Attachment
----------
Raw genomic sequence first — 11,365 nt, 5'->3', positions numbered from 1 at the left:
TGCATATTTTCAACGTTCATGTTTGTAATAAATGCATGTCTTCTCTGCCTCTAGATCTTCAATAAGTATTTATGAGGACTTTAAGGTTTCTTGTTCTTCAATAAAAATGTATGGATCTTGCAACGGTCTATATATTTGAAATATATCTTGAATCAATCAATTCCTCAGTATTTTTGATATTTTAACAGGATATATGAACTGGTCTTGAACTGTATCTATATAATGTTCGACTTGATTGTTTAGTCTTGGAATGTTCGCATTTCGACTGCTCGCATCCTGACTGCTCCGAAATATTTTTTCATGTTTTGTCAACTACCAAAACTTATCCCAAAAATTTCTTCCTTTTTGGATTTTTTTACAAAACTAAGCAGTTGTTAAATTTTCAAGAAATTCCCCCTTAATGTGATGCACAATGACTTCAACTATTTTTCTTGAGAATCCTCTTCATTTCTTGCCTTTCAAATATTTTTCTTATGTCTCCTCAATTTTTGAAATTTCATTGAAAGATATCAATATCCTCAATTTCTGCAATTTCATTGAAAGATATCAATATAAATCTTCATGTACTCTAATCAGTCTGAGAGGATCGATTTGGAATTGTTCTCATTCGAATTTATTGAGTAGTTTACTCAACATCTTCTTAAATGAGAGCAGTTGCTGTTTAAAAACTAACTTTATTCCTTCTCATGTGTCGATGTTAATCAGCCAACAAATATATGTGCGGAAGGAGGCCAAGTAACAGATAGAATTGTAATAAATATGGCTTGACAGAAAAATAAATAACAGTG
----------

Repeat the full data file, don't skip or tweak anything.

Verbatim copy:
Raw genomic sequence first — 11,365 nt, 5'->3', positions numbered from 1 at the left:
TGCATATTTTCAACGTTCATGTTTGTAATAAATGCATGTCTTCTCTGCCTCTAGATCTTCAATAAGTATTTATGAGGACTTTAAGGTTTCTTGTTCTTCAATAAAAATGTATGGATCTTGCAACGGTCTATATATTTGAAATATATCTTGAATCAATCAATTCCTCAGTATTTTTGATATTTTAACAGGATATATGAACTGGTCTTGAACTGTATCTATATAATGTTCGACTTGATTGTTTAGTCTTGGAATGTTCGCATTTCGACTGCTCGCATCCTGACTGCTCCGAAATATTTTTTCATGTTTTGTCAACTACCAAAACTTATCCCAAAAATTTCTTCCTTTTTGGATTTTTTTACAAAACTAAGCAGTTGTTAAATTTTCAAGAAATTCCCCCTTAATGTGATGCACAATGACTTCAACTATTTTTCTTGAGAATCCTCTTCATTTCTTGCCTTTCAAATATTTTTCTTATGTCTCCTCAATTTTTGAAATTTCATTGAAAGATATCAATATCCTCAATTTCTGCAATTTCATTGAAAGATATCAATATAAATCTTCATGTACTCTAATCAGTCTGAGAGGATCGATTTGGAATTGTTCTCATTCGAATTTATTGAGTAGTTTACTCAACATCTTCTTAAATGAGAGCAGTTGCTGTTTAAAAACTAACTTTATTCCTTCTCATGTGTCGATGTTAATCAGCCAACAAATATATGTGCGGAAGGAGGCCAAGTAACAGATAGAATTGTAATAAATATGGCTTGACAGAAAAATAAATAACAGTG